The Prank to End All Pranks…, Literally

I love a good prank, and have been a party to some good ones in my life.  Physical pranks can be funny, but the mental prank that leads a person to believe something that is not true for a certain amount of time is better.  There are several elements that go into making a prank great:

1. Intricacy– For the most part, the more complicated the prank is, the better it is.

2. Difficulty– You definitely receive points for difficulty.

3. Effectiveness– If no one believes the prank, it is not very good.  So, the greatness of the prank is often measured in terms of how much the ‘prank-ee’ believes the premise of the prank.

4. Dismount– Style points are awarded for how artfully the ‘prank-ee’ is allowed off the hook.

5. Effect– This aspect is a little more tricky.  If you fool someone into wearing a tuxedo to an informal dinner, the effect is funny, and it is a great prank.  However, if the greatness of your prank ends up with someone losing their job or heaven forbid, someone ends up dead, then your prank may not be that great.

This all being said, I was perplexed when I read about what arguably may have been the greatest prank in history.  Last week, during the horrible attacks on the Indian province of Mumbai, a person called the president of Pakistan in Islamabad, and purported himself to be the foreign minister from India.  He then proceeded to verbally berate the president of Pakistan which resulted in him putting his air force on alert against a possible attack by India.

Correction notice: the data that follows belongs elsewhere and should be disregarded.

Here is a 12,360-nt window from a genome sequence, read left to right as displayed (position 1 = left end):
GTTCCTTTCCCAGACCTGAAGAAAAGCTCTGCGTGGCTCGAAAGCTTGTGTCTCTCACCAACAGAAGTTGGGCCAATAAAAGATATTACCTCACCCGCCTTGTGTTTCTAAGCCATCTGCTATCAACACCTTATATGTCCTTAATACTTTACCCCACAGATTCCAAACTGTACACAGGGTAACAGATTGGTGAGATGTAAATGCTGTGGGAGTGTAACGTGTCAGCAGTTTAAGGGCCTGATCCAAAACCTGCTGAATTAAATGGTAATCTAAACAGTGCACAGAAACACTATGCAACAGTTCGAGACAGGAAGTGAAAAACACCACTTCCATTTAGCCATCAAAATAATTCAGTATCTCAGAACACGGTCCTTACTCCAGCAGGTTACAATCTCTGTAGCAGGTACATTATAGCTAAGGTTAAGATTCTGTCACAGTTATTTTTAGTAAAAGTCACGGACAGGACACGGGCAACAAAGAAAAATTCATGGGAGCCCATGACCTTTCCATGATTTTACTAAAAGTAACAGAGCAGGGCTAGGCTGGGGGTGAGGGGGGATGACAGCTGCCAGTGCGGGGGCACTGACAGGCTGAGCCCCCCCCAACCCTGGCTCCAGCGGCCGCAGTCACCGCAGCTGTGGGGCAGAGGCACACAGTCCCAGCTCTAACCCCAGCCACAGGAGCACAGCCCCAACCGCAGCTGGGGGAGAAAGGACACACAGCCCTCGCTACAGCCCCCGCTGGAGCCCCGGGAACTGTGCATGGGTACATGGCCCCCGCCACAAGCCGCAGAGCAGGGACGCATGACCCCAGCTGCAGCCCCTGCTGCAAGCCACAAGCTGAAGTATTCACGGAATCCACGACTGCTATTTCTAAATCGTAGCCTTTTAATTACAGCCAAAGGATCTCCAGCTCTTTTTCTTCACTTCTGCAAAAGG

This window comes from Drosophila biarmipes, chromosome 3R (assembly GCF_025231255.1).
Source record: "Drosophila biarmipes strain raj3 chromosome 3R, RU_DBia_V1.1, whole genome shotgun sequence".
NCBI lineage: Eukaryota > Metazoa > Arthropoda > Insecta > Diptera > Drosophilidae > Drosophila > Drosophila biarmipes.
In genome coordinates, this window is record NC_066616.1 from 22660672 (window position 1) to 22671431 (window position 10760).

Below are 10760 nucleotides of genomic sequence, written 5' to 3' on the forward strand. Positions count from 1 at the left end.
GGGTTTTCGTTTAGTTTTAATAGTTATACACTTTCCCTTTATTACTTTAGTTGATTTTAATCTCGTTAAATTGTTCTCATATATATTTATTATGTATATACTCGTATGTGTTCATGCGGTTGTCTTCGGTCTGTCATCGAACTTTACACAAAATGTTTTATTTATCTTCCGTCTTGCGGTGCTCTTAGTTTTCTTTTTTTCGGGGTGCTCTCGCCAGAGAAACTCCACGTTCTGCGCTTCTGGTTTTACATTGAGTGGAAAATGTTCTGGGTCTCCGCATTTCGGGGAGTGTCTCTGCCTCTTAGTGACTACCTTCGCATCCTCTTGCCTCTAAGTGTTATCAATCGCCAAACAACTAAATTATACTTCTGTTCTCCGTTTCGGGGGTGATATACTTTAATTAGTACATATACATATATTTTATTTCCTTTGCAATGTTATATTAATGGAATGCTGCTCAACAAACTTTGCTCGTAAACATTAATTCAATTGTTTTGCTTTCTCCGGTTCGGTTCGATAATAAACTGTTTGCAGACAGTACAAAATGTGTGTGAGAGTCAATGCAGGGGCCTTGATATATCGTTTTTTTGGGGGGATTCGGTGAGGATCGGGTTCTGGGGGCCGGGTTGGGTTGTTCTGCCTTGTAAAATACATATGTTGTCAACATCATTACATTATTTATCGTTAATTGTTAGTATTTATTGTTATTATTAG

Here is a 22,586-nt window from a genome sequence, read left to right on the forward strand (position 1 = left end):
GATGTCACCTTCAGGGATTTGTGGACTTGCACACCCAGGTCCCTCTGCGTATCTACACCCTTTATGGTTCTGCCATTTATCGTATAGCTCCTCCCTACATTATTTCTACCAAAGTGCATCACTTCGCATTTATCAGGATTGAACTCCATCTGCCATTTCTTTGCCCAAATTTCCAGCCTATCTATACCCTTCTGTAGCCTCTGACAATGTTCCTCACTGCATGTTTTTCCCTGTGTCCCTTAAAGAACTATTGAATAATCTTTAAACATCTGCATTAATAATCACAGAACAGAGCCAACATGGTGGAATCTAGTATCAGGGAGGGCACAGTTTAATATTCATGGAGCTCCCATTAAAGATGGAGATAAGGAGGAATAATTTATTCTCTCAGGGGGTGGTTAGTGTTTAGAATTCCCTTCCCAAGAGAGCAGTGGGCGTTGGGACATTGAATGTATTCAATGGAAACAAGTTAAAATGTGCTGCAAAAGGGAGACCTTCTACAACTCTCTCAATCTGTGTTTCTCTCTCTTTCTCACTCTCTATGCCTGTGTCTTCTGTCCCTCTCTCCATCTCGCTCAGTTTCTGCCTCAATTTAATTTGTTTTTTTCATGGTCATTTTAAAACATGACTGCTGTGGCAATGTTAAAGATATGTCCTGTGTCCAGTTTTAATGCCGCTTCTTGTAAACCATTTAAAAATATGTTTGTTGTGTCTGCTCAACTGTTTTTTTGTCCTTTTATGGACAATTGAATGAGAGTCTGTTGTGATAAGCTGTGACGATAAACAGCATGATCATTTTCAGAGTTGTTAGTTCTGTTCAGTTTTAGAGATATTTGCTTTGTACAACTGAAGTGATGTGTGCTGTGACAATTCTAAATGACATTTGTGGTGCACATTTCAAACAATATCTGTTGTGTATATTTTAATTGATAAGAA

This prank was so effective that no one knew it had actually occurred until Secretary Rice confronted the Indian Foreign Minister and asked in why he had done such a thing.  Genius.

As far as rating the prank goes, he scores great in the intricacy and difficulty areas of the prank.  Also, the effectiveness of the prank is off-the-charts (anytime you have the president of a country scrambling his air force, I’d say that’s pretty effective).  He loses points in the area of dismount, because he never really let them off the hook, and if he had admitted what he did, they probably would shoot him (assuming they will not find him and shoot him anyway).

Finally, he loses major points in the area of ‘effect.’  First, the extreme tastelessness which goes along with combining a prank with a terrorist attack is simply bad (to the point of evil).  Second, it is probably a little irresponsible to play around in such a manner with two governments that legendarily hate each other, but at the same time have nuclear weapons.  I think it’s safe to say that if it starts a war (especially a nuclear war) it is no longer a prank.

In the end, I have to say that this is not a good prank, and no one should attempt to repeat anything like it in the future.